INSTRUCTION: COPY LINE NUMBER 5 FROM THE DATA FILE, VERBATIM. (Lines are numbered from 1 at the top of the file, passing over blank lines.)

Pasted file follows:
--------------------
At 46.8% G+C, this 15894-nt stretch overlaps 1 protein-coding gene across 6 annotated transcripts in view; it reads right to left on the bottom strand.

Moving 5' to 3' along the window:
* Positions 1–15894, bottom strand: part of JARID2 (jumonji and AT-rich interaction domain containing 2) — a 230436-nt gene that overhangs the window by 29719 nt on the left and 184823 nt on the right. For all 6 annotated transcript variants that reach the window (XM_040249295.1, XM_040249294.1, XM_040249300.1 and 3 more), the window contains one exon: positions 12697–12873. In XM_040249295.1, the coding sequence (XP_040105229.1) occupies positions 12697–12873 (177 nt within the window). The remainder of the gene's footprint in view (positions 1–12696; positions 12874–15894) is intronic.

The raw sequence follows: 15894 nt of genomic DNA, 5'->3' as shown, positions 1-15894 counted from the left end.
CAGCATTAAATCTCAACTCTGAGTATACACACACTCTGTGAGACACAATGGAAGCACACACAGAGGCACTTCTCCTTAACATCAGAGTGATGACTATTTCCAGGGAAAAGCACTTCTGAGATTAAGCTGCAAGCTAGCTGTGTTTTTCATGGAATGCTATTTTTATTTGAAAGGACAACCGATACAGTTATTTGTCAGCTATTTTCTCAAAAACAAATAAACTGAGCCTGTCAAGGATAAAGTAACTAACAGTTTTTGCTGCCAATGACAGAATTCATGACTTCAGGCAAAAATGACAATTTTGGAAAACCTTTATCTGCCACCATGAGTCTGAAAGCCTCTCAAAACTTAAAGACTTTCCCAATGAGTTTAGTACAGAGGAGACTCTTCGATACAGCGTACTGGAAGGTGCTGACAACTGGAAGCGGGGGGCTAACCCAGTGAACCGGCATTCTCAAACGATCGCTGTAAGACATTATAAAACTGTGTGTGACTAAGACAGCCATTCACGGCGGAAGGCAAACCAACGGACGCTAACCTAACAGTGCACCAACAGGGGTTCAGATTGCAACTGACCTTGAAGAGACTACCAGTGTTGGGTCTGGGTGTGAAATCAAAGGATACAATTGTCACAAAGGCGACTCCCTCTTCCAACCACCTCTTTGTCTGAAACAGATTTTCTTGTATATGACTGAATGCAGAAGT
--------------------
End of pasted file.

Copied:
CAGCATTAAATCTCAACTCTGAGTATACACACACTCTGTGAGACACAATGGAAGCACACACAGAGGCACTTCTCCTTAACATCAGAGTGATGACTATTTCCAGGGAAAAGCACTTCTGAGATTAAGCTGCAAGCTAGCTGTGTTTTTCATGGAATGCTATTTTTATTTGAAAGGACAACCGATACAGTTATTTGTCAGCTATTTTCTCAAAAACAAATAAACTGAGCCTGTCAAGGATAAAGTAACTAACAGTTTTTGCTGCCAATGACAGAATTCATGACTTCAGGCAAAAATGACAATTTTGGAAAACCTTTATCTGCCACCATGAGTCTGAAAGCCTCTCAAAACTTAAAGACTTTCCCAATGAGTTTAGTACAGAGGAGACTCTTCGATACAGCGTACTGGAAGGTGCTGACAACTGGAAGCGGGGGGCTAACCCAGTGAACCGGCATTCTCAAACGATCGCTGTAAGACATTATAAAACTGTGTGTGACTAAGACAGCCATTCACGGCGGAAGGCAAACCAACGGACGCTAACCTAACAGTGCACCAACAGGGGTTCAGATTGCAACTGACCTTGAAGAGACTACCAGTGTTGGGTCTGGGTGTGAAATCAAAGGATACAATTGTCACAAAGGCGACTCCCTCTTCCAACCACCTCTTTGTCTGAAACAGATTTTCTTGTATATGACTGAATGCAGAAGT